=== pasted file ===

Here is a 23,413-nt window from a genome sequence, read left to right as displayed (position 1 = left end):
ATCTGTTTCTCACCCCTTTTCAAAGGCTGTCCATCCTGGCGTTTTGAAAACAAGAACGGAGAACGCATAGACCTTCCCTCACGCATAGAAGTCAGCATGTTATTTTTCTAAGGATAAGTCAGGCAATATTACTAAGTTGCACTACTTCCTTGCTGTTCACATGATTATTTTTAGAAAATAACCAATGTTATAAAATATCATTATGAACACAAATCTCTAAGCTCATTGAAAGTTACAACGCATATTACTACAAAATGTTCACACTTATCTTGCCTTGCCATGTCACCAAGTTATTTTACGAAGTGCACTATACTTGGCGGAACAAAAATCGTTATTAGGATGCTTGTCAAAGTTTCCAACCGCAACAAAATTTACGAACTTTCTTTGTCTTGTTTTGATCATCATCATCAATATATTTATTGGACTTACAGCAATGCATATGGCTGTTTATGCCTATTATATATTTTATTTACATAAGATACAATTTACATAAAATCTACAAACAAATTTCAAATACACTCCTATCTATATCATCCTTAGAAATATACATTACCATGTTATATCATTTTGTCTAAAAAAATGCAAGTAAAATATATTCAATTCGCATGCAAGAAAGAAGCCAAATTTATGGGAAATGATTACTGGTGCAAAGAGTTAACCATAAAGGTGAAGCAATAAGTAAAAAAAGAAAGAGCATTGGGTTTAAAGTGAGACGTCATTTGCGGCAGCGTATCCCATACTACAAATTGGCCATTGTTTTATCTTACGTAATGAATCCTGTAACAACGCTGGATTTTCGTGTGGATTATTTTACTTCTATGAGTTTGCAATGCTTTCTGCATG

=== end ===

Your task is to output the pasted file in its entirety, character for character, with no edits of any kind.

Here is a 23,413-nt window from a genome sequence, read left to right as displayed (position 1 = left end):
ATCTGTTTCTCACCCCTTTTCAAAGGCTGTCCATCCTGGCGTTTTGAAAACAAGAACGGAGAACGCATAGACCTTCCCTCACGCATAGAAGTCAGCATGTTATTTTTCTAAGGATAAGTCAGGCAATATTACTAAGTTGCACTACTTCCTTGCTGTTCACATGATTATTTTTAGAAAATAACCAATGTTATAAAATATCATTATGAACACAAATCTCTAAGCTCATTGAAAGTTACAACGCATATTACTACAAAATGTTCACACTTATCTTGCCTTGCCATGTCACCAAGTTATTTTACGAAGTGCACTATACTTGGCGGAACAAAAATCGTTATTAGGATGCTTGTCAAAGTTTCCAACCGCAACAAAATTTACGAACTTTCTTTGTCTTGTTTTGATCATCATCATCAATATATTTATTGGACTTACAGCAATGCATATGGCTGTTTATGCCTATTATATATTTTATTTACATAAGATACAATTTACATAAAATCTACAAACAAATTTCAAATACACTCCTATCTATATCATCCTTAGAAATATACATTACCATGTTATATCATTTTGTCTAAAAAAATGCAAGTAAAATATATTCAATTCGCATGCAAGAAAGAAGCCAAATTTATGGGAAATGATTACTGGTGCAAAGAGTTAACCATAAAGGTGAAGCAATAAGTAAAAAAAGAAAGAGCATTGGGTTTAAAGTGAGACGTCATTTGCGGCAGCGTATCCCATACTACAAATTGGCCATTGTTTTATCTTACGTAATGAATCCTGTAACAACGCTGGATTTTCGTGTGGATTATTTTACTTCTATGAGTTTGCAATGCTTTCTGCATG